This is probably going to be a two or three part video guys. I apologize Iíve got a little bit of a cold as well, but this doesnít have to be anything fancy, just a double knot here, to hold that off and then we are good to go. Now we're going to take this and just start wrapping it and we are going to go and when we come back and weave start on this side, so I like to put this to give us some slack right next to almost that hole, but on the left if we are going to be working to the right. Then you are going to just start wrapping your cordage all the way around the koozie, over and over and over again until you have as many rows as you want. Now, like I said, you can measure or you can just start doing it and on this part thereís no needed amount other than the tallness you want of the can, or the koozie, or the pouch. It doesnít need to be real tight, but somewhat tight. Once you get a few wraps there you wonít have to hold on to your slack cord anymore, your slack jig. You know thereís a twist you always want to keep your twist out as youíre doing your work, because they're not going to come out later if you donít.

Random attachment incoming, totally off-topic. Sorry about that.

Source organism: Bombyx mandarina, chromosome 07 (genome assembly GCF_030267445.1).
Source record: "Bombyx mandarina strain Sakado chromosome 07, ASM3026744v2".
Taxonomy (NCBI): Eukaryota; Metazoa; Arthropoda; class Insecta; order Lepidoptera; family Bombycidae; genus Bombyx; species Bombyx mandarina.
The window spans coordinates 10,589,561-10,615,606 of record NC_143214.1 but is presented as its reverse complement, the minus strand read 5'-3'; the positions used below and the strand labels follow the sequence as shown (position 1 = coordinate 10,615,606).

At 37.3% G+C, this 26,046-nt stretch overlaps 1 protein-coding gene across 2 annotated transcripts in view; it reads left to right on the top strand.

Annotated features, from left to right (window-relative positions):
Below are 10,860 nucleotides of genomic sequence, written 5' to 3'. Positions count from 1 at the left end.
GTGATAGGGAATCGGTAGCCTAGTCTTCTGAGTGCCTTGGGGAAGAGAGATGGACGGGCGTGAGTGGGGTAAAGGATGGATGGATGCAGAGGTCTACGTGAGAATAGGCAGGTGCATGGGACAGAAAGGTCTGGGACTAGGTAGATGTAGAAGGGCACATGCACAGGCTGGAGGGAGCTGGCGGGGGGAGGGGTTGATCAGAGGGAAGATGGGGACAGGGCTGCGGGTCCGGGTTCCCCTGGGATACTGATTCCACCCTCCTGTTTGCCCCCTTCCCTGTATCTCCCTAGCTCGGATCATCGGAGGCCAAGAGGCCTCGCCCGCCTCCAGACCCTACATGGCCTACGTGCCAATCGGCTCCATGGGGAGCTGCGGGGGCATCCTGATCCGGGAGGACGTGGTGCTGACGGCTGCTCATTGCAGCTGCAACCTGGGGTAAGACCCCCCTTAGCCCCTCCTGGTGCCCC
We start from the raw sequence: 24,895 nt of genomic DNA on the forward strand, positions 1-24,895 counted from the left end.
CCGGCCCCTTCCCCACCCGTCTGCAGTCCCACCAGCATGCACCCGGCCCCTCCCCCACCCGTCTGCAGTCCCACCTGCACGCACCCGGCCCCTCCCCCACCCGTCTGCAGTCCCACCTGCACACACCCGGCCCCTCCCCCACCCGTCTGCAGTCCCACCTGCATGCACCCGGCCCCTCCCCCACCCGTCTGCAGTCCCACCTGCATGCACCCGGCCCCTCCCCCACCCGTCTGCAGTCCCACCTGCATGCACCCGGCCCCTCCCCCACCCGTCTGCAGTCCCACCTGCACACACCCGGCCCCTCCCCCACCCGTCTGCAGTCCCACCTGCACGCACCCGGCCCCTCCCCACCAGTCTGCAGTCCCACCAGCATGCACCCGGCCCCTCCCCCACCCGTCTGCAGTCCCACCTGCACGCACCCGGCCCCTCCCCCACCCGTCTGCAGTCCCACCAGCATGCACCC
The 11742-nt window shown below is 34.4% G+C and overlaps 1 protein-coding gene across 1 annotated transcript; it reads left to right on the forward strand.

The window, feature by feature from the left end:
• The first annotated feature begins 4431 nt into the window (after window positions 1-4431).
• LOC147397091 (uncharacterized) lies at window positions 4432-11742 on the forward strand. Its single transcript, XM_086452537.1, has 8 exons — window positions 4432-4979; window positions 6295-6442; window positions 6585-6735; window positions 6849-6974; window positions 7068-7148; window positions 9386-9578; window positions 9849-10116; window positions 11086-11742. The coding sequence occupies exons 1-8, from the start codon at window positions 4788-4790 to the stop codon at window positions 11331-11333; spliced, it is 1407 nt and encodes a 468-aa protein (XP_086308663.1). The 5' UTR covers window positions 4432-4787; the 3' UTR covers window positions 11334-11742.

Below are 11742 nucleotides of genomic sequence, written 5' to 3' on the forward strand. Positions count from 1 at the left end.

Again you donít want this super tight, but you want it somewhat tight. You donít want it so tight that itís flexing the bottle like this; you just want it tight enough. Thereís more twisting there, youíre always going to have that. Thereís no need really to count these either, if you have an even number or an odd number it doesnít matter. You can do your weaving coming out every other one or every other two at the end, but you'll see what I mean when we get there. Either way the point is you can have as little as or as many lines as you want. Again cord management is always going to be the biggest problem. If you have a nice big work area where you can just throw the cord away from you, its best off, when you get a big ravel like this, you just kind of shake it a little bit, pull it out find where itís caught and go from there. For the sake of these videos I may not go quite as big on this one as I do sometimes. Generally at least 25 lines makes a nice koozie, but more is better if you ask me, because it just looks better and it tightens up real nicely and you end up with a lot of cordage. Other than a spool guys, no matter how well these hundred foot hanks come from anybody they are always all tangled by the time you start getting some cord out. These will tighten up on themselves once we start weaving up and down, but you do want them to be somewhat close, you donít want them all gapped out.